GERALDINE Ogilby was in for a huge surprise when she visited the old Quindalup post office at Harwood’s Cottage.
On display was a pamphlet about the story of the telephone in WA and in it was an article on her grandmother Constance Letch, WA’s first telephonist.
"I couldn't believe it," she said.
It was Ms Ogilby’s first visit Harwood’s and was unaware of the pamphlet, which was among the post office’s memorabilia.
"We used to call her Perth’s first ‘call girl’," husband Malcolm joked about Constance being WA’s pioneer telephonist.
Constance was only 18 when she connected Perth’s first telephone call on the opening day of the exchange in 1887, which had only 17 customers and only operated on weekdays until 6pm.
She had no idea what she was in for when she started work at the exchange and was "terrified" of being the first person to use the new technology.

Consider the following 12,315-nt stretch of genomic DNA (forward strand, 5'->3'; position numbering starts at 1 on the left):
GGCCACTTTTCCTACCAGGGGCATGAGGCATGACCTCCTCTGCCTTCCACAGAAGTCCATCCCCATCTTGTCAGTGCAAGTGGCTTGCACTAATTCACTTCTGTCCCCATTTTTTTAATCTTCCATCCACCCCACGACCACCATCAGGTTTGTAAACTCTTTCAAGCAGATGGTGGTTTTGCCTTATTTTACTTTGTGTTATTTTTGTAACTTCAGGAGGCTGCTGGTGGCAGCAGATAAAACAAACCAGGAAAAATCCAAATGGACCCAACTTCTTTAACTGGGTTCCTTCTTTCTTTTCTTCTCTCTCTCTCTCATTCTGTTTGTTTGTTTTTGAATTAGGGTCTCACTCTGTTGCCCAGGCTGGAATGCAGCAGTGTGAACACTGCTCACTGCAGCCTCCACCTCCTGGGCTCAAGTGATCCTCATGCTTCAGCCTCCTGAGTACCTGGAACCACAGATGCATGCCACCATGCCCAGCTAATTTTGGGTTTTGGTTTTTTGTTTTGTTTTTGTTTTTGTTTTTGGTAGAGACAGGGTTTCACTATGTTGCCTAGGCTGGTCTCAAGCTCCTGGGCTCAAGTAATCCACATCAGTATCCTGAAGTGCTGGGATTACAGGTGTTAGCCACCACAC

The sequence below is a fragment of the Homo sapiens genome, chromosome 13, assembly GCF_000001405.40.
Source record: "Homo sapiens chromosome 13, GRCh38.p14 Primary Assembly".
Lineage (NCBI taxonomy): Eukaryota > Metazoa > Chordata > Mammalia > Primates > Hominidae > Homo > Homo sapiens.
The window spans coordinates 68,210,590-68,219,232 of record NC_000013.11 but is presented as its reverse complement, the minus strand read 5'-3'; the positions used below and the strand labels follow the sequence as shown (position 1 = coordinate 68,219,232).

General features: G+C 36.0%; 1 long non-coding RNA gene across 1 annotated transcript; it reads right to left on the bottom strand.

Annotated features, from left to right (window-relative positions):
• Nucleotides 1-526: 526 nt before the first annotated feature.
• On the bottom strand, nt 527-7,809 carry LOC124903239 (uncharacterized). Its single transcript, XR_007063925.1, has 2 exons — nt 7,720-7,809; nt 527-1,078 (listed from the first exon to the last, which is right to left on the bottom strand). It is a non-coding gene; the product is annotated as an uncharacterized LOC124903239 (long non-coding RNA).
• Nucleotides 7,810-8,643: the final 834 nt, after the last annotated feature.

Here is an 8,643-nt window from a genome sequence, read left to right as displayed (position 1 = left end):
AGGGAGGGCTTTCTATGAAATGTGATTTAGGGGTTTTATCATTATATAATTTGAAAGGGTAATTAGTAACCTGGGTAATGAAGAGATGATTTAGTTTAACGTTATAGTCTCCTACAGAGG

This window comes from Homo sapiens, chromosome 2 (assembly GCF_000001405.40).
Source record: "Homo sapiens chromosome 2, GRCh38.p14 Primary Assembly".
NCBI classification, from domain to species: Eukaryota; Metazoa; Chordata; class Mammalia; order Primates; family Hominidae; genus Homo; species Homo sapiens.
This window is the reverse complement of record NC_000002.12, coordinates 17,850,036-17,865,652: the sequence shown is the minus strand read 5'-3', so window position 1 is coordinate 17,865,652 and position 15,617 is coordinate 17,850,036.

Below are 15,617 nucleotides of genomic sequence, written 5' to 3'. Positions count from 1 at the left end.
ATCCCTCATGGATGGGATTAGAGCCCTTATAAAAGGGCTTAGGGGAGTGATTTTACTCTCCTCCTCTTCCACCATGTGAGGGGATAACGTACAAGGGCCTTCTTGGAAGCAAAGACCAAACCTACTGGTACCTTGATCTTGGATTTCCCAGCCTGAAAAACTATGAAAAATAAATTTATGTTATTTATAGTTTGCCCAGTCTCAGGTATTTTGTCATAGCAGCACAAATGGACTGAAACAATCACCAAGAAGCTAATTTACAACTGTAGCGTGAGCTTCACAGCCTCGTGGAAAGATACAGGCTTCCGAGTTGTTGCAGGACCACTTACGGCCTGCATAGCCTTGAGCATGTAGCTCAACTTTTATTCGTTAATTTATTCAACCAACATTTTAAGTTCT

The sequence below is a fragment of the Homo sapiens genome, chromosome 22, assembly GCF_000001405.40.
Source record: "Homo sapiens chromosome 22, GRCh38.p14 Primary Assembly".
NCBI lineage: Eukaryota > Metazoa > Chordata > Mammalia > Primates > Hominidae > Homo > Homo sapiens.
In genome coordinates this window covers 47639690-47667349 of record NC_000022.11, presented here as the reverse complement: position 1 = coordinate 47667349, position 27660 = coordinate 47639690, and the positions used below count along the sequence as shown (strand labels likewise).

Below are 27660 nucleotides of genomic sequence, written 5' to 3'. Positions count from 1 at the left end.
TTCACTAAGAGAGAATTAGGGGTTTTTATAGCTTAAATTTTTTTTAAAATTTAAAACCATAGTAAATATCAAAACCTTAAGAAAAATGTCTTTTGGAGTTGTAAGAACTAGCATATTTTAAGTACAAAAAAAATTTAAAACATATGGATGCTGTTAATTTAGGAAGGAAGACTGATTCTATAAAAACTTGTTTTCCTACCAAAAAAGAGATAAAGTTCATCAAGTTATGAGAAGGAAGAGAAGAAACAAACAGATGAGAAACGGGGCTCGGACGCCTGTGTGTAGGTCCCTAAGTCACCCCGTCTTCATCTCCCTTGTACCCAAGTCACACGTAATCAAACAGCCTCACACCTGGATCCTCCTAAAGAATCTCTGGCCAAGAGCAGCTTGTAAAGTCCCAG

"My word, didn’t I get stage fright," Constance is quoted in the pamphlet. However, she was quick to master the new communications technology, eventually becoming telephonist in charge.
Mrs Ogilby feels her grandmother’s place in WA history is understated.
"When I saw the pamphlet I felt a sense of pride that my grandmother was the first telephonist (‘hello girl’) in Perth. It is a pity that there has not been more acknowledgement of this historical achievement," she said.
Constance's family was amused at how she was initially appointed.
"I have now to inform you that your application for the opportunity of lady telephonist at the Perth Telephone Exchange is approved . . . at the rate of twelve shillings ($1.20) per week", was how Constance learnt of her appointment.
Mrs Ogilby chuckled when she read about a conversation that took place between Constance’s father and her uncle when the family arrived in WA in 1872 to start a new life.
When the uncle took them to Perth, by coach and horses, after their ship arrived in Fremantle, Constance’s father asked, "where is the city?"
"Well, we’re in the middle of it," was the uncle’s response.
After existing for just over a century at four sites the Quindalup post office, which also had a telephone switchboard, was decommissioned in 1966, having been on the Harwood property since 1923.